Mr. Geiger, a former Justice Department official, said that a picture of two bodies slumped inside one cell, and a third, half in, half out, most disturbed him. “Unarmed prisoners in a cell are not a danger to anybody,” he said. “Any competent and responsible prison authority knows how to take care of a situation where people in a cell are disturbing, hollering or whatever.”

After the episode was over, prison officials summoned the local justice of the peace, Michel Seide, “to certify the damage incurred in the course of the riot,” according to the warden’s incident report.

When Mr. Seide stepped inside, he immediately saw two bodies on the ground, “one with a big hole in his head, next to his neck,” he said in an interview. The other bodies lay scattered through the main yard, he said. He counted a total of 10, none inside cells, he said. He said he did not know if bodies had been moved before his arrival.

While he was writing a report, a truck arrived to collect the bodies, he said, and the authorities asked a couple of prisoners in good standing to help move them.

One was Mr. Jeudi, who was just completing a five-year sentence for armed robbery. He said that he transported a dozen dead detainees to the hospital, including one found outside the compound, apparently shot while escaping.

“I carried 12 cadavers,” Mr. Jeudi said. “I was sick about it.”

Mr. Jeudi said he also ferried eight wounded detainees to the hospital.

After the bodies had been removed, Alix Civil, the local prosecutor, arrived at the scene, which he described in an interview as “a catastrophic situation.” He said he saw damaged walls, broken cell doors and blood everywhere — details not included in the report he received from the justice of the peace.

“A lot of things were missing from that report,” Mr. Civil said. “It was written only to please the chief of the prison.”

He ordered Mr. Seide to redo his report. Mr. Seide said that he interviewed hospitalized detainees who told him the police shot them, but he would not divulge the conclusion of his second report, which could form the basis for a local prosecution of the officers.

A few days after the shootings, Antoinetta Dorcinat arrived at the morgue just in time to retrieve the body of Mr. Percy, her boyfriend. Ms. Dorcinat said she gave the morgue attendant a bribe of $6.50 “so they wouldn’t throw Fredely away with the others.”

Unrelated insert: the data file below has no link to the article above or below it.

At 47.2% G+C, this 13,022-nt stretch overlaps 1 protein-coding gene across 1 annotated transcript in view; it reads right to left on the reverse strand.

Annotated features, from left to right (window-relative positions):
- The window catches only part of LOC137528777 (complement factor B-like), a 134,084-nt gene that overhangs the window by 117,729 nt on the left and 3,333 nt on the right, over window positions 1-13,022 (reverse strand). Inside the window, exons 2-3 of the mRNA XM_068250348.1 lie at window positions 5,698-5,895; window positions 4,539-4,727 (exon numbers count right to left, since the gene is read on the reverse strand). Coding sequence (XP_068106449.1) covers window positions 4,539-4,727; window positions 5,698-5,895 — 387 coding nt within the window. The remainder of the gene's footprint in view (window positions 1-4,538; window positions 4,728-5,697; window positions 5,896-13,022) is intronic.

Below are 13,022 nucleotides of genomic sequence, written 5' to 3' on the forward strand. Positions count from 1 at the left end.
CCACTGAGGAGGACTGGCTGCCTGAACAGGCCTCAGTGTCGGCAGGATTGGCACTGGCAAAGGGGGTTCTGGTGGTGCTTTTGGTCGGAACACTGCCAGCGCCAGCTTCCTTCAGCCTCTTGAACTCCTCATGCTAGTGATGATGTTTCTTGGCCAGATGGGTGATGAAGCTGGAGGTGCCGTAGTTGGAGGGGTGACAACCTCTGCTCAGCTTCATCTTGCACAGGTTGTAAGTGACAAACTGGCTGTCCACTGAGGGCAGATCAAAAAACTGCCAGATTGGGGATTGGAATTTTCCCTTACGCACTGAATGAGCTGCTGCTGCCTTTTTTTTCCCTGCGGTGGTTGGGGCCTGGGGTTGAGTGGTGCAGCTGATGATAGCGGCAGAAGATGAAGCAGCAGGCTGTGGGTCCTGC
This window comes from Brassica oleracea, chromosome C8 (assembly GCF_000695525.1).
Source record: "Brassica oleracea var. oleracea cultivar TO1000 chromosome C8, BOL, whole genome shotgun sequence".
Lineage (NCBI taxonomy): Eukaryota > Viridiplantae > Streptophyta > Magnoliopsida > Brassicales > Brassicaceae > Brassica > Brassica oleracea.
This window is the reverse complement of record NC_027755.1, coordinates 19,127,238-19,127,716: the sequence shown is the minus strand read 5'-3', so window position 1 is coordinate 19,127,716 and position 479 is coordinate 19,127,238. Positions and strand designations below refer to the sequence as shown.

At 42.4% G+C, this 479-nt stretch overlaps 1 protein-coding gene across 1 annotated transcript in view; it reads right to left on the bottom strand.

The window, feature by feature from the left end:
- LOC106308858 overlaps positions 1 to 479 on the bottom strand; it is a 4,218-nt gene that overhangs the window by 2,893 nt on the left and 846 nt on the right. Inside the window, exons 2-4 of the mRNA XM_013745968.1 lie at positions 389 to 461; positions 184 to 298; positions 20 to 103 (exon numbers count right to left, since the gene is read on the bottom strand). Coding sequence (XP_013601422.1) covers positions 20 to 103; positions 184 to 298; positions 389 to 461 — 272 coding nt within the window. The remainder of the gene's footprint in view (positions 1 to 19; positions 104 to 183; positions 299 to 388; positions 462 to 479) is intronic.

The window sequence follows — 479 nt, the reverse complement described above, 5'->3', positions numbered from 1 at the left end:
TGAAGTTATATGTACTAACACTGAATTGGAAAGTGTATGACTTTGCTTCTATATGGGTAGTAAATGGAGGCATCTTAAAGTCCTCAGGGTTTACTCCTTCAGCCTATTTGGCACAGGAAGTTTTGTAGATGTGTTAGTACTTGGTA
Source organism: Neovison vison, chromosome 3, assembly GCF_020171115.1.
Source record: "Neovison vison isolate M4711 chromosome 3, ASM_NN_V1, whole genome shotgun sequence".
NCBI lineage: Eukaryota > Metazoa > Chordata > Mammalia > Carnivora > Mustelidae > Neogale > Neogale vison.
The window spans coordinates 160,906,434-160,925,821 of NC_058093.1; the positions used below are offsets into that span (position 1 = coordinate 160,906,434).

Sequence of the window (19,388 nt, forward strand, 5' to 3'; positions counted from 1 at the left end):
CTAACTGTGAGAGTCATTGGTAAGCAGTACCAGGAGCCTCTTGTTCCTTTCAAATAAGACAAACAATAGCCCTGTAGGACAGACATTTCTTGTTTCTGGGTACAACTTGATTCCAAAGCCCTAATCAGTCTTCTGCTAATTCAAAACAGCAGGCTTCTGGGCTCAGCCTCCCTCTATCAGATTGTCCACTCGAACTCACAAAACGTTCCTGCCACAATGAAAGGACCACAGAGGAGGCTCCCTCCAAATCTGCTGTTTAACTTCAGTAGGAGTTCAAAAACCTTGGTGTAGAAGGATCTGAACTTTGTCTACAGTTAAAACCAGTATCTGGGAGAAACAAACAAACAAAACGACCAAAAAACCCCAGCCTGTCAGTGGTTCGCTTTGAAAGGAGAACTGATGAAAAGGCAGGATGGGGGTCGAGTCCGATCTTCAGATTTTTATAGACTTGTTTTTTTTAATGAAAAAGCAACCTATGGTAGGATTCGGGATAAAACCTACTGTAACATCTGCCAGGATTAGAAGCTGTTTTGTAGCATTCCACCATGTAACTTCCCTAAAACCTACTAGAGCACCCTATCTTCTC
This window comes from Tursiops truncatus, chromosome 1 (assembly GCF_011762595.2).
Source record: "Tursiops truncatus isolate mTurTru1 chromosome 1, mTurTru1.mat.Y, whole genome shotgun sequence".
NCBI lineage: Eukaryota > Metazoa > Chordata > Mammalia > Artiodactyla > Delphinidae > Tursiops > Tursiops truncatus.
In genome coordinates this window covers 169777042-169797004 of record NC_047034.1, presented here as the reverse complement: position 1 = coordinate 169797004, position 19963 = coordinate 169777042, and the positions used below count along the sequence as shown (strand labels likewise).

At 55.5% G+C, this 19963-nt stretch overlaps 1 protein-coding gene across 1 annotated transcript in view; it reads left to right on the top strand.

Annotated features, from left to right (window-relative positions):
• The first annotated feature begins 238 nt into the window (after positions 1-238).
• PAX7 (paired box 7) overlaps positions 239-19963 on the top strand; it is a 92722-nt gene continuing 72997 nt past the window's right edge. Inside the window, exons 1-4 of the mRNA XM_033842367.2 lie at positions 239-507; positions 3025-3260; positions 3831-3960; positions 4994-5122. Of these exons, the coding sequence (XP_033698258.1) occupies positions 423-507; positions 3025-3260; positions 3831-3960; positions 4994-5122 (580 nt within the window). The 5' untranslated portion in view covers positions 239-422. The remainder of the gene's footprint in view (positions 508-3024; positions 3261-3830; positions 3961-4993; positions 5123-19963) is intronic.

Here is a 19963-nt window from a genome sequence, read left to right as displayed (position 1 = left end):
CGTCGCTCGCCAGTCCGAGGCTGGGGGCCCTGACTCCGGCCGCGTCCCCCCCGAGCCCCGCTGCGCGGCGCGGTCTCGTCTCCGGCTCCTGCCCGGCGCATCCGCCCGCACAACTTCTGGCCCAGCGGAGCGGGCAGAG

Mr. Yonel, the human rights leader, said the morgue sent 11 bodies to the local cemetery. He said that the cemetery caretaker showed him the muddy clearing where the bodies had been buried.

Detainees’ relatives were not notified before the burial. Lisette Charles said she still did not know where her 21-year-old son, Jacklyn Charles, was buried.

“I didn’t know about what happened until about five days afterward,” Ms. Charles said. “I was told several of them were put in large zippered body bags and piled up at the cemetery. I don’t know what hole they buried him in.”

After word spread, Mr. Yonel said, detainees’ relatives kept showing up at his office, a cubbyhole with books and files piled high, asking: “Why? Why? Why?” Over 26 days, his staff investigated, concluding that the police killed the detainees without justification, and he delivered his findings to the local authorities. “I went before the court and said: ‘You have to have an investigation. You can’t just let this pass,’ ” he said.

But many months did pass, during which the only thing that happened was that Inspector Larack was transferred to the top warden job in the country at the national penitentiary in Port-au-Prince, which is slowly filling back up with prisoners.

At the penitentiary, Inspector Larack declined to discuss the violence under his watch. He welcomed reporters into the prison’s rubble-strewn courtyard, “my new office.” But he turned rigid when the episode in Les Cayes was raised. He blocked a video camera with his hand — “Stop!” he said — and demanded the videotape.

A Police Report

A couple of weeks later, the Haitian National Police inspector general’s office completed its investigation of the disturbance in Les Cayes and recommended Inspector Larack’s demotion. The investigation focused on only prison officials. The police were not questioned, judging by a confidential inspector general’s report. The catalyst for the inquiry appeared to be growing concern about the prison escapes across the country — and not concern about the deaths at Les Cayes.

The inspector general, Fritz Jean, blamed Inspector Larack for failing to take steps to prevent the disturbance. He also accused him of lying to investigators about who shot the detainees by accusing Mr. Cazeau of mass murder.

The detainees were actually killed, the inspector general’s report said, after Mr. Cazeau, the ringleader, escaped and the police entered the prison.

The inspector general’s report does not raise any questions about the police shootings and whether they were justified. It concludes that the police and prison officials did “estimable work” and should be commended for preventing a majority of the prisoners from fleeing.

Shown a copy of the inspector general’s report, Mr. O’Neill, who served as an adviser to Haiti’s justice reform effort for many years, said it looked like “a whitewash.”

A crucial component of the justice reform effort in Haiti has been to wipe out a culture of impunity, “where government officials literally could get away with murder,” Mr. O’Neill said.

“If things like this can happen in a state-run institution, and it’s not handled properly, that’s a very bad precedent for the future,” he said. “If whoever killed these people are not brought to justice, it sets a bad tone for post-earthquake reconstruction.”

Senator Patrick J. Leahy, the Vermont Democrat who is chairman of the Senate Judiciary Committee and the Appropriations subcommittee that finances foreign aid programs, said that how Haiti ultimately handled the case in Les Cayes would show if it was serious about justice.

“Absent the will to see justice done,” Mr. Leahy said, “we should not waste our money.”